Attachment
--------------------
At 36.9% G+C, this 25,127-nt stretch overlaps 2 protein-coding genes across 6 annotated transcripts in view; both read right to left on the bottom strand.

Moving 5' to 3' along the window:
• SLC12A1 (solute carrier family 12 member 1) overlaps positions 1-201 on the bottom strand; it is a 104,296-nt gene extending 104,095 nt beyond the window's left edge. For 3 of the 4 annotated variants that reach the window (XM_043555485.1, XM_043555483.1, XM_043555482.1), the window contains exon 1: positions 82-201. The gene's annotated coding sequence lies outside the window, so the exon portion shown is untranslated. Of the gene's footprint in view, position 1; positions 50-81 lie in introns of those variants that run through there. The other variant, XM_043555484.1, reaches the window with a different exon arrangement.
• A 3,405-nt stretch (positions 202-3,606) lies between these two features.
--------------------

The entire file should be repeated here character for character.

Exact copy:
At 36.9% G+C, this 25,127-nt stretch overlaps 2 protein-coding genes across 6 annotated transcripts in view; both read right to left on the bottom strand.

Moving 5' to 3' along the window:
• SLC12A1 (solute carrier family 12 member 1) overlaps positions 1-201 on the bottom strand; it is a 104,296-nt gene extending 104,095 nt beyond the window's left edge. For 3 of the 4 annotated variants that reach the window (XM_043555485.1, XM_043555483.1, XM_043555482.1), the window contains exon 1: positions 82-201. The gene's annotated coding sequence lies outside the window, so the exon portion shown is untranslated. Of the gene's footprint in view, position 1; positions 50-81 lie in introns of those variants that run through there. The other variant, XM_043555484.1, reaches the window with a different exon arrangement.
• A 3,405-nt stretch (positions 202-3,606) lies between these two features.